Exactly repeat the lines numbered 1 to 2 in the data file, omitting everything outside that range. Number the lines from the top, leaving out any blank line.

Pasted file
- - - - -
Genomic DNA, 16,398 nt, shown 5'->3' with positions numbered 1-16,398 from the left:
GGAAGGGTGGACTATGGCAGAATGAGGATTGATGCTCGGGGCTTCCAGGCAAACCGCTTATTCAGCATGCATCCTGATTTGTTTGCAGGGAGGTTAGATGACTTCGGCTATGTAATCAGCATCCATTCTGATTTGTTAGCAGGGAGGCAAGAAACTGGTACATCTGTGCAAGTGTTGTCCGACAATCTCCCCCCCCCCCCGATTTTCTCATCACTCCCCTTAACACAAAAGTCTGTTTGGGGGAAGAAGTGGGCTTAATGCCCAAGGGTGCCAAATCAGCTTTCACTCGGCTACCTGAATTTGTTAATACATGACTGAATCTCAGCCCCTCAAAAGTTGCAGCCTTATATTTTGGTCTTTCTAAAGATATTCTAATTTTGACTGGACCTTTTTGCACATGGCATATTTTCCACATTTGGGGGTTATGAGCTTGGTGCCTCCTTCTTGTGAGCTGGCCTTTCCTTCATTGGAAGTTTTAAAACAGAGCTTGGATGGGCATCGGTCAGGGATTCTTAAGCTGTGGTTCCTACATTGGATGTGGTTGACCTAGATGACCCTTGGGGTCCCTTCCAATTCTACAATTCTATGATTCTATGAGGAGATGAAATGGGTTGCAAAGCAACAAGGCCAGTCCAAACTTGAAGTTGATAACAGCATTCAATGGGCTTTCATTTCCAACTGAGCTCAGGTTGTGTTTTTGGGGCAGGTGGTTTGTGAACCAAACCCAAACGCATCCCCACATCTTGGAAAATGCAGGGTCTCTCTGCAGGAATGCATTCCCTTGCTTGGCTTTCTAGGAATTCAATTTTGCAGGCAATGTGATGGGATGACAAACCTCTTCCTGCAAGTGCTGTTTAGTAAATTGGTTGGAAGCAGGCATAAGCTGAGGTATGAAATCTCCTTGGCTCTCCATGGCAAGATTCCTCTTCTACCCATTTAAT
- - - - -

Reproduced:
Genomic DNA, 16,398 nt, shown 5'->3' with positions numbered 1-16,398 from the left:
GGAAGGGTGGACTATGGCAGAATGAGGATTGATGCTCGGGGCTTCCAGGCAAACCGCTTATTCAGCATGCATCCTGATTTGTTTGCAGGGAGGTTAGATGACTTCGGCTATGTAATCAGCATCCATTCTGATTTGTTAGCAGGGAGGCAAGAAACTGGTACATCTGTGCAAGTGTTGTCCGACAATCTCCCCCCCCCCCCGATTTTCTCATCACTCCCCTTAACACAAAAGTCTGTTTGGGGGAAGAAGTGGGCTTAATGCCCAAGGGTGCCAAATCAGCTTTCACTCGGCTACCTGAATTTGTTAATACATGACTGAATCTCAGCCCCTCAAAAGTTGCAGCCTTATATTTTGGTCTTTCTAAAGATATTCTAATTTTGACTGGACCTTTTTGCACATGGCATATTTTCCACATTTGGGGGTTATGAGCTTGGTGCCTCCTTCTTGTGAGCTGGCCTTTCCTTCATTGGAAGTTTTAAAACAGAGCTTGGATGGGCATCGGTCAGGGATTCTTAAGCTGTGGTTCCTACATTGGATGTGGTTGACCTAGATGACCCTTGGGGTCCCTTCCAATTCTACAATTCTATGATTCTATGAGGAGATGAAATGGGTTGCAAAGCAACAAGGCCAGTCCAAACTTGAAGTTGATAACAGCATTCAATGGGCTTTCATTTCCAACTGAGCTCAGGTTGTGTTTTTGGGGCAGGTGGTTTGTGAACCAAACCCAAACGCATCCCCACATCTTGGAAAATGCAGGGTCTCTCTGCAGGAATGCATTCCCTTGCTTGGCTTTCTAGGAATTCAATTTTGCAGGCAATGTGATGGGATGACAAACCTCTTCCTGCAAGTGCTGTTTAGTAAATTGGTTGGAAGCAGGCATAAGCTGAGGTATGAAATCTCCTTGGCTCTCCATGGCAAGATTCCTCTTCTACCCATTTAAT